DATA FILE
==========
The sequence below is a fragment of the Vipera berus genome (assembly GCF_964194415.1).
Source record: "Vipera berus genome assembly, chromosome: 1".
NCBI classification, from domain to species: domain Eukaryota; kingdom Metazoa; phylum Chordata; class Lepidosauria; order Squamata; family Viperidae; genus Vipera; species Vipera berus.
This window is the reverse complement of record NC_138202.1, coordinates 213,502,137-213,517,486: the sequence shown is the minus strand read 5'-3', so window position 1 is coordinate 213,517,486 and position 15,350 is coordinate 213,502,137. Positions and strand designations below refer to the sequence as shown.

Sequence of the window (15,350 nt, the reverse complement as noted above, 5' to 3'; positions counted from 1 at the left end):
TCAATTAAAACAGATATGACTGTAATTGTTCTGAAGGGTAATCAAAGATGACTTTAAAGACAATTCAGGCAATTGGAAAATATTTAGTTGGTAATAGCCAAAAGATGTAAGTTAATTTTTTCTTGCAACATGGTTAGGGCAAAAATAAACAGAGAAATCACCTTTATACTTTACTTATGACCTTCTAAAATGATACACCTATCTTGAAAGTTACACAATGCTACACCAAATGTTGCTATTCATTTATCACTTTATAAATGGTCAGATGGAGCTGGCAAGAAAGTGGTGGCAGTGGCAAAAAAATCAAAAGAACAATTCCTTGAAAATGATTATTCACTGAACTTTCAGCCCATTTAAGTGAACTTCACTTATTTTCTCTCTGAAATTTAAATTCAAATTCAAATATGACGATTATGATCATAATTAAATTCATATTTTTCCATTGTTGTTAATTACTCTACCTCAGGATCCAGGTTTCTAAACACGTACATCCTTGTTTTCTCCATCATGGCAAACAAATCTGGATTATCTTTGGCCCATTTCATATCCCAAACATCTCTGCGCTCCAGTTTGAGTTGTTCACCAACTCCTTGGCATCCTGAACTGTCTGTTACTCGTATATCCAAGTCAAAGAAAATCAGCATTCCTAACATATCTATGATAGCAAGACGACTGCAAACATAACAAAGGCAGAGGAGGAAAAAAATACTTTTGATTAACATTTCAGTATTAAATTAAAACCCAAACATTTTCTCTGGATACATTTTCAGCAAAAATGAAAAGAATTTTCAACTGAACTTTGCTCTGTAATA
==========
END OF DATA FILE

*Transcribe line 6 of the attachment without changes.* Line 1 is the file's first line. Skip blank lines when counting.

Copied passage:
TCAATTAAAACAGATATGACTGTAATTGTTCTGAAGGGTAATCAAAGATGACTTTAAAGACAATTCAGGCAATTGGAAAATATTTAGTTGGTAATAGCCAAAAGATGTAAGTTAATTTTTTCTTGCAACATGGTTAGGGCAAAAATAAACAGAGAAATCACCTTTATACTTTACTTATGACCTTCTAAAATGATACACCTATCTTGAAAGTTACACAATGCTACACCAAATGTTGCTATTCATTTATCACTTTATAAATGGTCAGATGGAGCTGGCAAGAAAGTGGTGGCAGTGGCAAAAAAATCAAAAGAACAATTCCTTGAAAATGATTATTCACTGAACTTTCAGCCCATTTAAGTGAACTTCACTTATTTTCTCTCTGAAATTTAAATTCAAATTCAAATATGACGATTATGATCATAATTAAATTCATATTTTTCCATTGTTGTTAATTACTCTACCTCAGGATCCAGGTTTCTAAACACGTACATCCTTGTTTTCTCCATCATGGCAAACAAATCTGGATTATCTTTGGCCCATTTCATATCCCAAACATCTCTGCGCTCCAGTTTGAGTTGTTCACCAACTCCTTGGCATCCTGAACTGTCTGTTACTCGTATATCCAAGTCAAAGAAAATCAGCATTCCTAACATATCTATGATAGCAAGACGACTGCAAACATAACAAAGGCAGAGGAGGAAAAAAATACTTTTGATTAACATTTCAGTATTAAATTAAAACCCAAACATTTTCTCTGGATACATTTTCAGCAAAAATGAAAAGAATTTTCAACTGAACTTTGCTCTGTAATA